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Question of the Day
Heavy security after subsidy cuts
TEHRAN | Iran deployed squads of riot police around the major intersections of the capital Sunday, bracing for any kind of violent backlash in the tightly controlled Islamic Republic on the day deep cuts in food and energy subsidies went into effect.
President Mahmoud Ahmadinejad announced on Saturday night that the subsidy cuts, long expected, would go into effect at midnight. Though Iran has tremendous oil wealth, its economy appears to be straining under the weight of four rounds of U.N. sanctions over its disputed nuclear program.
Tehran says it is paying some $100 billion in subsidies annually, although experts believe the amount is far lower, closer to $30 billion. Iran had planned to slash subsidies before the latest round of sanctions took effect. Mr. Ahmadinejad and his allies have long insisted the country’s oil-based economy could no longer afford the largesse.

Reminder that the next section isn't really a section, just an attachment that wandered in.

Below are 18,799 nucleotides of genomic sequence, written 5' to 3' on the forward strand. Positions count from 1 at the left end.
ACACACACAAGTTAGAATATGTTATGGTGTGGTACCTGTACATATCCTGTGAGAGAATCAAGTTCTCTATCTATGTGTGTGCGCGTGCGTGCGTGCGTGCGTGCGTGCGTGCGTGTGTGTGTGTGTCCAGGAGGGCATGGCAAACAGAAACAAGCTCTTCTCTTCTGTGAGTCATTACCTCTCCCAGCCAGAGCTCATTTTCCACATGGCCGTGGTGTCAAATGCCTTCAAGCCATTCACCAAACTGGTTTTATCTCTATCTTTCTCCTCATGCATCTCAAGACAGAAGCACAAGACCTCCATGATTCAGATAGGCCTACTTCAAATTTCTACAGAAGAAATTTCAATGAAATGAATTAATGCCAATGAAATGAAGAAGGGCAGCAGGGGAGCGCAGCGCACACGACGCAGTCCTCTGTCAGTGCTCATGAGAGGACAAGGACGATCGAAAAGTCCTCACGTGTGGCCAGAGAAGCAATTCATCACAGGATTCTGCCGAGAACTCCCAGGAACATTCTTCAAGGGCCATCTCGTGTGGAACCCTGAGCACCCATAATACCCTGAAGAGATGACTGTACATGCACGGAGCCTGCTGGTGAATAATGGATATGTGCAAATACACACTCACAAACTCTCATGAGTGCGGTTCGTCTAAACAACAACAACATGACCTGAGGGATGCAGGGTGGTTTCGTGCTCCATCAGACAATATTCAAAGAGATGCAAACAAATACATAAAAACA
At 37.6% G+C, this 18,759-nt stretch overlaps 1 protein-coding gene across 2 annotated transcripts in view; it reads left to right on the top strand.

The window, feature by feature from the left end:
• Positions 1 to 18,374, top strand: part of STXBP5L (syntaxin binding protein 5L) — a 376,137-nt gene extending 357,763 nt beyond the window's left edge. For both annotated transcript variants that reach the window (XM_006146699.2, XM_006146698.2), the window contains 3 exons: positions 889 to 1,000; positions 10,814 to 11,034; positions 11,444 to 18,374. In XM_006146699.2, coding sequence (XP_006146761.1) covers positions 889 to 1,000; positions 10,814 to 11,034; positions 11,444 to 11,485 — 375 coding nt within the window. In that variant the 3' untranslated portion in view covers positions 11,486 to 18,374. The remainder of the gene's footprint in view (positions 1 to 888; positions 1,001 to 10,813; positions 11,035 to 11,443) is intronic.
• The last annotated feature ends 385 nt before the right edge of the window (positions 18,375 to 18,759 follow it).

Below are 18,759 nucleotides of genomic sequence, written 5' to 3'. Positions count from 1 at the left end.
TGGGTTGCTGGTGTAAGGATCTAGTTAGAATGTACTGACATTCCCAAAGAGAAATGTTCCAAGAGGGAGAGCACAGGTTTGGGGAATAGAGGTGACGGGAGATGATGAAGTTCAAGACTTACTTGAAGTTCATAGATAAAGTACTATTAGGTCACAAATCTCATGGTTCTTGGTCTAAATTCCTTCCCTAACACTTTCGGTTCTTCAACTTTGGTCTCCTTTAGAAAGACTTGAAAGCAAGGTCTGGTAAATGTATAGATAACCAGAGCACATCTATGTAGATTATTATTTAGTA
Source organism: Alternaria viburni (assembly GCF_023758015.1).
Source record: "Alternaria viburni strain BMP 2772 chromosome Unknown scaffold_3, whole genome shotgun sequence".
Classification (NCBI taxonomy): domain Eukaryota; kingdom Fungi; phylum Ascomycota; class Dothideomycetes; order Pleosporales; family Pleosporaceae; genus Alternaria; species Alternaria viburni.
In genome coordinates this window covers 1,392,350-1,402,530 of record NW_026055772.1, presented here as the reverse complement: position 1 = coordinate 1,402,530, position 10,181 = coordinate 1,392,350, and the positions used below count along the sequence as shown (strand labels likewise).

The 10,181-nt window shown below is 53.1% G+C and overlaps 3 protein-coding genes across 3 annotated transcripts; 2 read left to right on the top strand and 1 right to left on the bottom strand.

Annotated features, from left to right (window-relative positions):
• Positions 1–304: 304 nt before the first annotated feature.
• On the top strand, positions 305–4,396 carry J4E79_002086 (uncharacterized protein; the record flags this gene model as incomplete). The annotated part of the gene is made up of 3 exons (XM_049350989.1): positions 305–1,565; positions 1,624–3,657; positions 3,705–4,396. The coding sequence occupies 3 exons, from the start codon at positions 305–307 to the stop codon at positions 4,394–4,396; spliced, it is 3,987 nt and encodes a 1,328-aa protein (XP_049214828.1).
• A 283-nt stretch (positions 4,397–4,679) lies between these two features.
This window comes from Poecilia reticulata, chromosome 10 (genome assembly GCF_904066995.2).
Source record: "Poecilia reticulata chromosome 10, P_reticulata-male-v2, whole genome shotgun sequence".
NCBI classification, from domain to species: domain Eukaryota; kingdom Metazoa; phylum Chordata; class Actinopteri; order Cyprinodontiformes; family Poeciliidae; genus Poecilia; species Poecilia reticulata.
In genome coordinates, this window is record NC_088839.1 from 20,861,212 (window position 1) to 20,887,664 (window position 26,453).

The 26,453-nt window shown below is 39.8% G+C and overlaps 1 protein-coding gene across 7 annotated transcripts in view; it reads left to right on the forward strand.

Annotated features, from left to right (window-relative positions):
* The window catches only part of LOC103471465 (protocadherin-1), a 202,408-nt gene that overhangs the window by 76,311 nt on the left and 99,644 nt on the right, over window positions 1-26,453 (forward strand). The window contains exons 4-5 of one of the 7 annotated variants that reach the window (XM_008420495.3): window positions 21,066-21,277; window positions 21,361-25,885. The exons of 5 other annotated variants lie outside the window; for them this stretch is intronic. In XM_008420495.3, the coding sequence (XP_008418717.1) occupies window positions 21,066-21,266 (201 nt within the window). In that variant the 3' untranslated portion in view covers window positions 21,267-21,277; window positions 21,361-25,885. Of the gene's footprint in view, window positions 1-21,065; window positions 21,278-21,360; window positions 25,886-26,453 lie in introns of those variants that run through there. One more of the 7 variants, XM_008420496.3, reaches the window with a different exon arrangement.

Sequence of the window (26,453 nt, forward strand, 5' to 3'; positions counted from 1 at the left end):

Economists say the unpopular plan to slash subsidies could stoke inflation already estimated to be more than 20 percent.
Before the subsidy cuts, Iran had some of the cheapest gasoline in the world.
Under the new rationing system, each personal car receives 16 gallons of subsidized fuel a month costing $1.50 a gallon - up from the just 38 cents a gallon. Further purchases of gas would run $2.69 a gallon, up from just $1.50.
State-owned pipeline explodes; 13 dead
MEXICO CITY | Authorities said a pipeline operated by Mexico’s state-owned oil company exploded in the central state of Puebla, killing at least 13 people.
State spokesman Noe Torres said the explosion happened at a Petroleos Mexicanos duct, where thieves were attempting to steal either gas or oil. He said it isn’t yet known whether the explosion was caused by the attempted theft. No one has been detained.
Mr. Torres said the initial explosion early Sunday in the city of San Martin Texmelucan was followed by four minor blasts. Hundreds of people fled the city, located 55 miles east of Mexico City.
Civil protection authorities, firefighters and military troops were investigating and trying to ensure there are no more explosions.
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